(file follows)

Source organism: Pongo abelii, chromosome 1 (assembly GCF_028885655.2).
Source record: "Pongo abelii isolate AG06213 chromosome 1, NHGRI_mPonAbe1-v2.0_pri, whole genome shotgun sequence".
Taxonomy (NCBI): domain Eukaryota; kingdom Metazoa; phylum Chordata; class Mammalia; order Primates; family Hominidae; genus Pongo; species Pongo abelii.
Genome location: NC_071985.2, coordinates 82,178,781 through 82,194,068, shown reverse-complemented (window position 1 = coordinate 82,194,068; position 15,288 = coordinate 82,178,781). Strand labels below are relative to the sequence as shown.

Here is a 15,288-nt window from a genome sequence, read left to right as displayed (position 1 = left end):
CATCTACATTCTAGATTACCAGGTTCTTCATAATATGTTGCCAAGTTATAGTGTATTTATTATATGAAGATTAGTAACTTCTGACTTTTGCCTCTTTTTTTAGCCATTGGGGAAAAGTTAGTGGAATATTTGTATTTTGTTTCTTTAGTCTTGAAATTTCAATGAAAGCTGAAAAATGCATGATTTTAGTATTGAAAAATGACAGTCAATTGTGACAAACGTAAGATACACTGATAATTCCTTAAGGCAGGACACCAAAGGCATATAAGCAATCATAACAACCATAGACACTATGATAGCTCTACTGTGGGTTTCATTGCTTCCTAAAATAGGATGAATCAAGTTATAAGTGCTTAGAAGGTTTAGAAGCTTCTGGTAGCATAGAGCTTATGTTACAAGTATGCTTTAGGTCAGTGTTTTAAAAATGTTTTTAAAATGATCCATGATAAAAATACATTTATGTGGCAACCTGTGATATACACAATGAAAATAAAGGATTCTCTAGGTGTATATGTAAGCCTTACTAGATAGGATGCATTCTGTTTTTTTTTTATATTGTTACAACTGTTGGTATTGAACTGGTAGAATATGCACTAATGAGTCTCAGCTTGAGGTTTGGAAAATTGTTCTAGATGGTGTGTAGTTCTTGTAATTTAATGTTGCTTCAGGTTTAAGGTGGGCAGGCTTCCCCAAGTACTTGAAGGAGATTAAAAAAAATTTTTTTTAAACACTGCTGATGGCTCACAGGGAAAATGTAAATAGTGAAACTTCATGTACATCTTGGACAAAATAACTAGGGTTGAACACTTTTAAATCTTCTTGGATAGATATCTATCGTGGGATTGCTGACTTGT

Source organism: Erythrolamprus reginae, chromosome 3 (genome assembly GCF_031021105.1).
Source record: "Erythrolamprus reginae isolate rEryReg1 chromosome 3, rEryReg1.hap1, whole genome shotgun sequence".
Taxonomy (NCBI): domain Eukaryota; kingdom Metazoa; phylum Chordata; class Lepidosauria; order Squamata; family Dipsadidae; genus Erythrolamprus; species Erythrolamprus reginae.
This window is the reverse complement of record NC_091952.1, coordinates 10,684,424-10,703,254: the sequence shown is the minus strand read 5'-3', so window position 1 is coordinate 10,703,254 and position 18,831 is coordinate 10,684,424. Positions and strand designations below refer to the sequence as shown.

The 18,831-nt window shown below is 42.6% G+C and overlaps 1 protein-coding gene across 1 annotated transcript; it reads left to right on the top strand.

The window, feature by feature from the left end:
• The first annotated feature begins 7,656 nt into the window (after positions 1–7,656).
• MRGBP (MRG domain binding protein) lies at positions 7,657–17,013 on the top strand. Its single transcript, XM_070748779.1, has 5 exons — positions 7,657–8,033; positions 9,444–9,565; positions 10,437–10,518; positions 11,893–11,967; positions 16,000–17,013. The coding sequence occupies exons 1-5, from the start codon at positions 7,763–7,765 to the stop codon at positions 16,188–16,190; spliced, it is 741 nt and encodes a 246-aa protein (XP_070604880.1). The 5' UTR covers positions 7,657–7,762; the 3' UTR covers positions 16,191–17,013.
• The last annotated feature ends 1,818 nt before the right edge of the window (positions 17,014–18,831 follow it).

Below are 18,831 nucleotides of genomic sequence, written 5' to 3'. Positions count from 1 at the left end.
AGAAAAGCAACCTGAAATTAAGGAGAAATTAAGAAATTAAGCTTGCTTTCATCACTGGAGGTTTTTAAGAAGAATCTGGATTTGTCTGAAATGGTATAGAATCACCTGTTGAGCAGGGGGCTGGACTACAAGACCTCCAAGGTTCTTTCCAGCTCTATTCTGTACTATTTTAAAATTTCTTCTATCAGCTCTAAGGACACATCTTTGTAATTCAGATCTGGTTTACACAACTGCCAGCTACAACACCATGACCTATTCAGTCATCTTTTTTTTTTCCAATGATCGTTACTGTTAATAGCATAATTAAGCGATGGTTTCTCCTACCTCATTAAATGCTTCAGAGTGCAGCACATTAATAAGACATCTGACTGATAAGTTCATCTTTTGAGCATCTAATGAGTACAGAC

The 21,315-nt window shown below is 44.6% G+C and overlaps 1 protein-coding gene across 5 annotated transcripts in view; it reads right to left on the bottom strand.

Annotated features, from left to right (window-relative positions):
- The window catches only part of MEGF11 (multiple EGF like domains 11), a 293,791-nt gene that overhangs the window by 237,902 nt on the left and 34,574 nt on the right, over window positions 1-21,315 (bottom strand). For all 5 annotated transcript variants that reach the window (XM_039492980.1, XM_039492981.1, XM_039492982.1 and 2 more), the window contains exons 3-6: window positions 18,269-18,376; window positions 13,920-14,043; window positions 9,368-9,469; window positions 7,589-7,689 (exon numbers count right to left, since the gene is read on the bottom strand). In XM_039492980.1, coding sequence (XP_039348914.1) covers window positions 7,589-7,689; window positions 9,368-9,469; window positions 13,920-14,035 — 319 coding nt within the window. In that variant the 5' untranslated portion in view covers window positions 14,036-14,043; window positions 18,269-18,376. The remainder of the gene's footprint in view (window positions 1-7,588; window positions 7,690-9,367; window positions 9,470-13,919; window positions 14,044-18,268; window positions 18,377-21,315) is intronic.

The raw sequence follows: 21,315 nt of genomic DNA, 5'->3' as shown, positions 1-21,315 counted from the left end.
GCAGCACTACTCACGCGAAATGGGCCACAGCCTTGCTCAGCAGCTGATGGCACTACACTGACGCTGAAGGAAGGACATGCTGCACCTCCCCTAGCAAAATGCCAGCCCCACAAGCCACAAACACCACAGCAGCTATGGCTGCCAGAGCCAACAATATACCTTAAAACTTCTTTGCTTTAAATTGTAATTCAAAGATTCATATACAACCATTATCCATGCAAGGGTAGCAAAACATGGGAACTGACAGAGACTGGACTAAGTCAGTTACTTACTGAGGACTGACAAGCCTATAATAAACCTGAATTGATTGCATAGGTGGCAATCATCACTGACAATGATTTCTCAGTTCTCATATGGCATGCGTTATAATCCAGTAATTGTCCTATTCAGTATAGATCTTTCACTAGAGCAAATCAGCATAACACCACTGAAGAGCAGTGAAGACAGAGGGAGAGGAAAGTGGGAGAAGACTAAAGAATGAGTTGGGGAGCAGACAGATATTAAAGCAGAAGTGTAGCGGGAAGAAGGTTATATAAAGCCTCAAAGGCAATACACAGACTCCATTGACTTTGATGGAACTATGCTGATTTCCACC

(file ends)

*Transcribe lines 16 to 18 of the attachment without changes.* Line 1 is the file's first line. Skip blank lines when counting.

Below are 18,831 nucleotides of genomic sequence, written 5' to 3'. Positions count from 1 at the left end.
AGAAAAGCAACCTGAAATTAAGGAGAAATTAAGAAATTAAGCTTGCTTTCATCACTGGAGGTTTTTAAGAAGAATCTGGATTTGTCTGAAATGGTATAGAATCACCTGTTGAGCAGGGGGCTGGACTACAAGACCTCCAAGGTTCTTTCCAGCTCTATTCTGTACTATTTTAAAATTTCTTCTATCAGCTCTAAGGACACATCTTTGTAATTCAGATCTGGTTTACACAACTGCCAGCTACAACACCATGACCTATTCAGTCATCTTTTTTTTTTCCAATGATCGTTACTGTTAATAGCATAATTAAGCGATGGTTTCTCCTACCTCATTAAATGCTTCAGAGTGCAGCACATTAATAAGACATCTGACTGATAAGTTCATCTTTTGAGCATCTAATGAGTACAGAC

The 21,315-nt window shown below is 44.6% G+C and overlaps 1 protein-coding gene across 5 annotated transcripts in view; it reads right to left on the bottom strand.